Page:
Wastewater professionals once accepted the high costs of operating wastewater treatment facilities as a consequence of meeting their discharge permit requirements. As the cost of energy rises and emphasis on renewable energy increases, local authorities and municipalities are seeking solutions that save money and meet renewable requirements. GE’s Jenbacher gas engines provide a renewable energy solution through cogeneration / combined heat & power (CHP) that results in long-term savings for wastewater treatment plants.
Benefits of CHP for Sewage Treatment
- Generation of renewable energy from a waste material through cogeneration / CHP
- Reduction in carbon emissions especially compared to aerobic sewage treatment
- Economical onsite electrical power production & reduced transmission losses
- Production of a low-carbon fertiliser / soil improver
- Cost effective, proven technology
Waste Water Treatment Energy Costs
Waste treatment processes include energy-intensive operations such as aeration and pumping. As a result, waste water treatment plants (WWTPs) require significant energy consumption. As electrical prices increase, plant operators are facing higher energy costs in order to meet discharge permit requirements. The second leading expense to WWTP owners is the cost of energy, behind only personnel. For plants, who employ anaerobic digestion for biosolids treatment, the process of combusting digester gas to produce electricity and heat through cogeneration/CHP may provide a solution to rising operational costs.
A large proportion of the world’s sewage systems do not recover value from the sewage in the form of electricity and heat. But, the renewable energy fuel source derived from sewage gas can be converted using reciprocating gas engines, to electricity and heat, offsetting as much as two-thirds of a plant’s electricity demand and eliminating the need to purchase fossil fuels for plant heating processes.
Conversion Steps from Sewage Gas to Renewable Power
The process of biogas generation is divided into for steps:
1. Preparation of the input material including removal of physical contaminants
2. Digestion (fermentation), consisting of hydrolysis, acetogenesis, acidogenesis and methanogenesis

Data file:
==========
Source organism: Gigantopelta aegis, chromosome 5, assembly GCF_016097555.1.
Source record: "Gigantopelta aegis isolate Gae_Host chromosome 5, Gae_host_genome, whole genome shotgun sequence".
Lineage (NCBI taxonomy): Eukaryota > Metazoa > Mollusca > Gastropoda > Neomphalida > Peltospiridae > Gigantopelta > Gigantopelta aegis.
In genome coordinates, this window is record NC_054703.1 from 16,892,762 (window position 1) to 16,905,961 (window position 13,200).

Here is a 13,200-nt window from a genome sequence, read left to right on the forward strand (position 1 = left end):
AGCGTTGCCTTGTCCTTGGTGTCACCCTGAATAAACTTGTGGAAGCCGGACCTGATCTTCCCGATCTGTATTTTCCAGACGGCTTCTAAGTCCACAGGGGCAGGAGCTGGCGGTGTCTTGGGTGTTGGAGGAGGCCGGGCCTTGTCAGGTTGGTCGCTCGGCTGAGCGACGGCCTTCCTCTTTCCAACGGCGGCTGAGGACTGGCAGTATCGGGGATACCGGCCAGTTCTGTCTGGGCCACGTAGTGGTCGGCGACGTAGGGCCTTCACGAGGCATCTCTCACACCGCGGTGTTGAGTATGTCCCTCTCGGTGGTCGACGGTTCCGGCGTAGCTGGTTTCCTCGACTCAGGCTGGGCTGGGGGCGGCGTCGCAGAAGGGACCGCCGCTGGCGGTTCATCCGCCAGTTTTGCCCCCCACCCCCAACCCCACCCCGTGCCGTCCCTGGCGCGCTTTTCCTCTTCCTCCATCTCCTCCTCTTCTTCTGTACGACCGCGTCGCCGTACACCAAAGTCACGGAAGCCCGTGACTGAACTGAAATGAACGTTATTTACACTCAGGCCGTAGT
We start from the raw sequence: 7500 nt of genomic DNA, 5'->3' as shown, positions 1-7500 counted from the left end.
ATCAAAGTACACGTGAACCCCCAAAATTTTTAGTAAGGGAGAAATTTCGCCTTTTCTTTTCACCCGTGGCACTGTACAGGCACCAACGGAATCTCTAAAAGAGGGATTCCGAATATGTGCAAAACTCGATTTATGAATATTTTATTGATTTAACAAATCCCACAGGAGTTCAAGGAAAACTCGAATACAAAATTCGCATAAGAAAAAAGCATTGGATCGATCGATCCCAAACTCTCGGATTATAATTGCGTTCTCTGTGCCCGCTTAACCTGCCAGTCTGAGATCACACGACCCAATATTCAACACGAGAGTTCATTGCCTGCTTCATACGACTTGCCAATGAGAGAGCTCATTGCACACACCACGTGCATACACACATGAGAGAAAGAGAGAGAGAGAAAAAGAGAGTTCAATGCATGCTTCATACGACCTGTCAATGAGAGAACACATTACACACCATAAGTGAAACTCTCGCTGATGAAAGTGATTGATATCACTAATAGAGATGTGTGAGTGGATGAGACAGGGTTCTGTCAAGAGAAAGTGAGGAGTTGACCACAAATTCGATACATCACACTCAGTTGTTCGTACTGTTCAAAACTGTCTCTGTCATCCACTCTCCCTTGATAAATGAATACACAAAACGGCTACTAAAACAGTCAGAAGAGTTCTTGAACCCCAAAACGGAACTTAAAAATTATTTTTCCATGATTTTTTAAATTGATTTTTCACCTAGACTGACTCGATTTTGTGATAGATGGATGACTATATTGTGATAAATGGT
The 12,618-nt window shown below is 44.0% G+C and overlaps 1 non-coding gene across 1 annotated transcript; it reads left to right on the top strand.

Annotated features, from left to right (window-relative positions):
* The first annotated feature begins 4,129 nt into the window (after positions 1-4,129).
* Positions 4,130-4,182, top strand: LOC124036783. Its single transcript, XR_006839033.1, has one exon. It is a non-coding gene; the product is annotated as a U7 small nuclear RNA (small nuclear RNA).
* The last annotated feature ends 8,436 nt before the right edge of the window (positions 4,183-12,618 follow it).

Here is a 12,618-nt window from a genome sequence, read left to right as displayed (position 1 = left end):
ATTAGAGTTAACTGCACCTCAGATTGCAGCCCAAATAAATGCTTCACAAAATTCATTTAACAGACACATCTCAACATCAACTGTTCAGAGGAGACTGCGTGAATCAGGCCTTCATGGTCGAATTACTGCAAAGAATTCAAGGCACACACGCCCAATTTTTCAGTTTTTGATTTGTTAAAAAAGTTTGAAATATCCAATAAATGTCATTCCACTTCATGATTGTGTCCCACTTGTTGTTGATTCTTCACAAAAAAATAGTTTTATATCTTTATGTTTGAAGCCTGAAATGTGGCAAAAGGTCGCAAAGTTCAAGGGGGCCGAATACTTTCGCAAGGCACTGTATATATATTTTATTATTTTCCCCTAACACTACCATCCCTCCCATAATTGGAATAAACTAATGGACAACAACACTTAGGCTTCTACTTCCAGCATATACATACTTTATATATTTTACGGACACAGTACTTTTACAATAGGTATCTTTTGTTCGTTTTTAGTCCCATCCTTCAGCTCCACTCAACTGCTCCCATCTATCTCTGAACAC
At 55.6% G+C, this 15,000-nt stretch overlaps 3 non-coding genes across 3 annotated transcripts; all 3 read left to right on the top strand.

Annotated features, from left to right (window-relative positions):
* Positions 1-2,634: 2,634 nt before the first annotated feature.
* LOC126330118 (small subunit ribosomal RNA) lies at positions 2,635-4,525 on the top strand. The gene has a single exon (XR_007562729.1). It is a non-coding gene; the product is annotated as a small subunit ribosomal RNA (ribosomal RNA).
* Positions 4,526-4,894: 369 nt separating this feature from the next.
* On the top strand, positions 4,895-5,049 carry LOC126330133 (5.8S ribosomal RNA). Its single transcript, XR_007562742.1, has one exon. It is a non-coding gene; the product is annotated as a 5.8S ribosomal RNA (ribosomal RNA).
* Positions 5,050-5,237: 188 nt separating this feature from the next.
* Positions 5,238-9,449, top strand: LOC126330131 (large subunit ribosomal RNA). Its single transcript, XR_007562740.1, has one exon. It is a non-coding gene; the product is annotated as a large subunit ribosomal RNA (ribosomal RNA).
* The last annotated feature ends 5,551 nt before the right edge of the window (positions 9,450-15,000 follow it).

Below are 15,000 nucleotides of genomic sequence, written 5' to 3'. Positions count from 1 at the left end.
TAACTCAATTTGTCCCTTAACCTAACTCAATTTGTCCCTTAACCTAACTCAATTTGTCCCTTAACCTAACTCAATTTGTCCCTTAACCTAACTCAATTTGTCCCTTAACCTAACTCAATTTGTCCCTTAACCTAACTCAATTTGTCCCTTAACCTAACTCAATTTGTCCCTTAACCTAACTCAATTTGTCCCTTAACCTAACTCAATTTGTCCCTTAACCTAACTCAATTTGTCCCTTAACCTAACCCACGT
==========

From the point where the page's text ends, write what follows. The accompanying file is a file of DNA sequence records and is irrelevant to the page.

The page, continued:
3. Conversion of the biogas to renewable electricity and useful heat through cogeneration / CHP
4. Post-treatment of the digestate
Sewage is collected in municipal sewage systems and sent to the waste water treatment plant. From here it is prepared and sent to the sewage digesters. In the digestion tanks a series of biological processes are harnessed in order to produce biogas. Hydrolysis is the process where the organic material is solubilised into the digestion liquid. It then undergoes the intermediate steps of acidogenesis and acetogenesis which create the precursor molecules for methanogenesis. Methanogens feed off these precursors and produce methane as a cellular waste product. The biogas containing this biologically-derived methane is contained and captured in a gas storage tank which is typically located separately to the main digester. The gas storage tank acts as a buffer in order to balance fluctuations in the production of gas in the digesters. Where gas production levels are low or highly variable, dual fuel mixing can be used to supplement the sewage gas with natural gas from the mains distribution network.
Advantages of Sewage Gas CHP
- Seamless dual fuel mixing Maximises renewable energy output and smoothens gas production fluctuations by supplementing with natural gas as required.
- High electrical efficiencies Generate more electricity per unit of sewage gas used. Electrical efficiencies of up to 43% based upon the lower heating value of the gas
- LEANOX controls with turbocharger bypass Ensure the correct air-to-gas ratio under all operating conditions to minimise exhaust gas emissions while maintaining stable operation.
- Longer overhaul schedule Minimise maintenance costs with 60,000 operating hour overhaul intervals.
Clarke Energy has extensive experience in the engineering, installation and maintenance of gas generation facilities operating on sewage gas and other gases derived from biological sources. The GE’s Jenbacher gas engine is known for having the highest levels of electrical efficiency on the market. When coupled with a contractual maintenance agreement with Clarke Energy, it will give peace of mind to our customers that they will achieve the highest levels of availability and hence consistant returns from their biogas plant.